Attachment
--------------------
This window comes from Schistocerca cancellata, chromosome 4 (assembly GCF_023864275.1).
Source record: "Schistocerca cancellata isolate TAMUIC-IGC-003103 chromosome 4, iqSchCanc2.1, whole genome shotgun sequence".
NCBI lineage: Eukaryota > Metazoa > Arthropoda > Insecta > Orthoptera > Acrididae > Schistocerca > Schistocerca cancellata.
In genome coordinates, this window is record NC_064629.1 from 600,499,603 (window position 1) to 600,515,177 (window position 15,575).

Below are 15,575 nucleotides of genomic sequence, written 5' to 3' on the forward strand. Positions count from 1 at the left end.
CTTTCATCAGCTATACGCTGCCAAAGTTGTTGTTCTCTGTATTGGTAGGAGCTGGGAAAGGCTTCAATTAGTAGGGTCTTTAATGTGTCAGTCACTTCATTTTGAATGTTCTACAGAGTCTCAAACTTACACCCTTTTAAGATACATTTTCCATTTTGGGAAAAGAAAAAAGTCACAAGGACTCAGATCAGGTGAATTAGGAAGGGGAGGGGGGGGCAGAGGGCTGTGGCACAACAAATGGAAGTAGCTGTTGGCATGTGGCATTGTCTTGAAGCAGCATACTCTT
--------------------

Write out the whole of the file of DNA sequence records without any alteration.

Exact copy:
This window comes from Schistocerca cancellata, chromosome 4 (assembly GCF_023864275.1).
Source record: "Schistocerca cancellata isolate TAMUIC-IGC-003103 chromosome 4, iqSchCanc2.1, whole genome shotgun sequence".
NCBI lineage: Eukaryota > Metazoa > Arthropoda > Insecta > Orthoptera > Acrididae > Schistocerca > Schistocerca cancellata.
In genome coordinates, this window is record NC_064629.1 from 600,499,603 (window position 1) to 600,515,177 (window position 15,575).

Below are 15,575 nucleotides of genomic sequence, written 5' to 3' on the forward strand. Positions count from 1 at the left end.
CTTTCATCAGCTATACGCTGCCAAAGTTGTTGTTCTCTGTATTGGTAGGAGCTGGGAAAGGCTTCAATTAGTAGGGTCTTTAATGTGTCAGTCACTTCATTTTGAATGTTCTACAGAGTCTCAAACTTACACCCTTTTAAGATACATTTTCCATTTTGGGAAAAGAAAAAAGTCACAAGGACTCAGATCAGGTGAATTAGGAAGGGGAGGGGGGGGCAGAGGGCTGTGGCACAACAAATGGAAGTAGCTGTTGGCATGTGGCATTGTCTTGAAGCAGCATACTCTT